Interprocess communication and memory mapping
paul at boddie.org.uk
Thu Dec 15 20:09:01 CET 2005
James Aguilar wrote:
> Suppose that I am writing a ray tracer in Python. Well, perhaps not a
> ray tracer. Suppose that I am writing a ray tracer that has to update
> sixty times a second (Ignore for now that this is impossible and silly.
> Ignore also that one would probably not choose Python to do such a
Someone doesn't agree with you there... ;-)
> Ray tracing, as some of you may know, is an inherently parallelizable task.
> Hence, I would love to split the task across my quad-core CPU (Ignore also that
> such things do not exist yet.). Because of GIL, I need all of my work to be done in
> separate processes.
Right. I suppose that you could just use the existing parallel
processing mechanisms for which Python interfaces exist. However, much
has been said about making multicore parallelism more accessible to the
average thread programmer, although much of that was said on the
python-dev mailing list , presumably because those doing most of the
talking clearly don't think of discussing such issues with the wider
community (and probably wanted to petition for core language changes as
> * Is there any way to have Python objects (Such as a light or a color)
> put themselves into a byte array and then pull themselves out of the
> same array without any extra work?
Unless you mean something very special about "extra work", I would have
thought that the pickle module would cover this need.
[Other interesting questions about memory mapped files, pipes, shared
My idea was to attempt to make use of existing multiprocessing
mechanisms, putting communications facilities on top. I don't know how
feasible or interesting that is, but what I wanted to do with the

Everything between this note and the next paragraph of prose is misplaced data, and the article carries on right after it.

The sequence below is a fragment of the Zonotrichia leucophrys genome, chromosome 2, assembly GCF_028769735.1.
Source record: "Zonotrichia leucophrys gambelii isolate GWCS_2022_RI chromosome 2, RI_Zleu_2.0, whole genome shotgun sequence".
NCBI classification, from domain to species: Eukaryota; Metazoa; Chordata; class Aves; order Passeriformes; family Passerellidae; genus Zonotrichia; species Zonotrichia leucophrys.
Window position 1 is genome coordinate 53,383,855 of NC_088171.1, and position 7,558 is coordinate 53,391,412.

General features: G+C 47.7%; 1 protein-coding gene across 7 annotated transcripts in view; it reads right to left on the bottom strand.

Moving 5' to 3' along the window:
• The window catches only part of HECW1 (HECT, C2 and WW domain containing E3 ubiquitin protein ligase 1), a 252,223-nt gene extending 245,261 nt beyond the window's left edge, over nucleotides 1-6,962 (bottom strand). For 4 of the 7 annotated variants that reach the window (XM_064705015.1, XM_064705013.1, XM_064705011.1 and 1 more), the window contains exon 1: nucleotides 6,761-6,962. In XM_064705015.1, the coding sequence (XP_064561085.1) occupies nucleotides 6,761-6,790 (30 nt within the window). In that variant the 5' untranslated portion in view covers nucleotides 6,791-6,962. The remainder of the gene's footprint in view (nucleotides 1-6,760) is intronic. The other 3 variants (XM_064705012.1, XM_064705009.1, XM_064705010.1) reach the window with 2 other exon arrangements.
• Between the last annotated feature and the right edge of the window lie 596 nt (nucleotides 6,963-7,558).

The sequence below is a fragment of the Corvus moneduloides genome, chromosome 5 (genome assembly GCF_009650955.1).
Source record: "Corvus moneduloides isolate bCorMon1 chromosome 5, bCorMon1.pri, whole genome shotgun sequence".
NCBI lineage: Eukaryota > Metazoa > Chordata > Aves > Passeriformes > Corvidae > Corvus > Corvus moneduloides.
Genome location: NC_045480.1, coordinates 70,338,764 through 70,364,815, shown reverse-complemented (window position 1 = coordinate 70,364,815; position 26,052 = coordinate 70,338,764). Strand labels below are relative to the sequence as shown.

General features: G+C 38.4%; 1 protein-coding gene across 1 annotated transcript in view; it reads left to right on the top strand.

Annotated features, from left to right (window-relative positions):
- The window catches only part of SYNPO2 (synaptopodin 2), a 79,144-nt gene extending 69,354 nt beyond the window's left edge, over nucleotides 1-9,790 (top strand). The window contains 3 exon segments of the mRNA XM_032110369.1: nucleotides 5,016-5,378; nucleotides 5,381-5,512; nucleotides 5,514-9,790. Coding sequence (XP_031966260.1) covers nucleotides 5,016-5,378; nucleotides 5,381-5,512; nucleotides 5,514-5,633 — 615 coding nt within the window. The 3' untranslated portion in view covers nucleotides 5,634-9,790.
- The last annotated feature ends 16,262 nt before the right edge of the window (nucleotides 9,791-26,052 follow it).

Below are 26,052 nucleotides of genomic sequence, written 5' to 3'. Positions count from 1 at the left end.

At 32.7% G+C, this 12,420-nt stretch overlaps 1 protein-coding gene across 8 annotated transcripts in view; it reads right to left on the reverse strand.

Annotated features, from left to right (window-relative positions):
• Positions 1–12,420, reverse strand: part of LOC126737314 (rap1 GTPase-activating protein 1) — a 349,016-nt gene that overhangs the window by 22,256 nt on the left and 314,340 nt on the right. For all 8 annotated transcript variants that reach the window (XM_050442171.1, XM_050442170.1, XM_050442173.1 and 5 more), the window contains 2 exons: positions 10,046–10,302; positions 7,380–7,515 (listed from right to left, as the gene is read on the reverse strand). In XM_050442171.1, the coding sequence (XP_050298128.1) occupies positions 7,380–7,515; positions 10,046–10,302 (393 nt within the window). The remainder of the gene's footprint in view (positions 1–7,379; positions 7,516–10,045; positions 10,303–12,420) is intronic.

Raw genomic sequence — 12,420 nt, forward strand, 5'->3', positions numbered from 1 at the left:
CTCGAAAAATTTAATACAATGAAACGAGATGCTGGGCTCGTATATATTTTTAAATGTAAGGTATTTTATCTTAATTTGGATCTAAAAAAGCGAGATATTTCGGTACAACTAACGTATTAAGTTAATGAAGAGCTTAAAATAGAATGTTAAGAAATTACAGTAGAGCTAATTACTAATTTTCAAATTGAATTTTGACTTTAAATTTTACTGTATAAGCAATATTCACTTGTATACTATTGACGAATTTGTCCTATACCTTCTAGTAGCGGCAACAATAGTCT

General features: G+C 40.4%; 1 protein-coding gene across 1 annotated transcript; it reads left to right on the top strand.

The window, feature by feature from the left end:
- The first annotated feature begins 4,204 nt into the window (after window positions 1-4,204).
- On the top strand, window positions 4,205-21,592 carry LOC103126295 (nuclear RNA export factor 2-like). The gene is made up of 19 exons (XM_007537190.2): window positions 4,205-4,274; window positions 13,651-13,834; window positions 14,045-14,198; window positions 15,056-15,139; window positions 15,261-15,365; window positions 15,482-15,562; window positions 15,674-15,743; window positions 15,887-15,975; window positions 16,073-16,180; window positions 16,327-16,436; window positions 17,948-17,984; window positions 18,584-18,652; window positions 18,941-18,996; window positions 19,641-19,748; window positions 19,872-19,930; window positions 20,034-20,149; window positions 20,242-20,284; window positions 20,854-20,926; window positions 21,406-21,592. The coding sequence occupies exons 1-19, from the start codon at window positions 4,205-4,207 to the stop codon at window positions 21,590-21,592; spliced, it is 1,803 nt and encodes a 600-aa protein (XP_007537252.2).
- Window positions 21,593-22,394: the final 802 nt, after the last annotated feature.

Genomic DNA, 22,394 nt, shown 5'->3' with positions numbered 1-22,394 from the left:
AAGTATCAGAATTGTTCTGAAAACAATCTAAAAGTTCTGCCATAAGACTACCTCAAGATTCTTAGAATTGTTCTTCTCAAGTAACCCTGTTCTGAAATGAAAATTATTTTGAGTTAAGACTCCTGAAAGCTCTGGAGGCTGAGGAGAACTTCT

pprocess module  was to develop an API using the POSIX fork system
call which resembled existing APIs for threading and communications. My
reasoning is that, as far as I know/remember, fork in modern POSIX
systems lets processes share read-only data - so like multithreaded
programs, each process shares the "context" of a computation with the
other computation units - whilst any modified data is held only by the
modifying process. With the supposed process migration capabilities of
certain operating systems, it should be possible to distribute
processes across CPUs and even computation nodes.
The only drawback is that one cannot, in a scheme as described above,
transparently modify global variables in order to communicate with
other processes. However, I consider it somewhat more desirable to
provide explicit communications channels for such communications, and
it is arguably a matter of taste as to how one then uses those
channels: either by explicitly manipulating channel objects, like
streams, or by wrapping them in such a way that a distributed
computation just looks like a normal function invocation.
Anyway, I don't have any formal experience in multiprocessing or any
multiprocessor/multicore environments available to me, so what I've
written may be somewhat naive, but should anything like it be workable,
it'd be a gentler path to parallelism than hacking Python's runtime to
remove the global interpreter lock.
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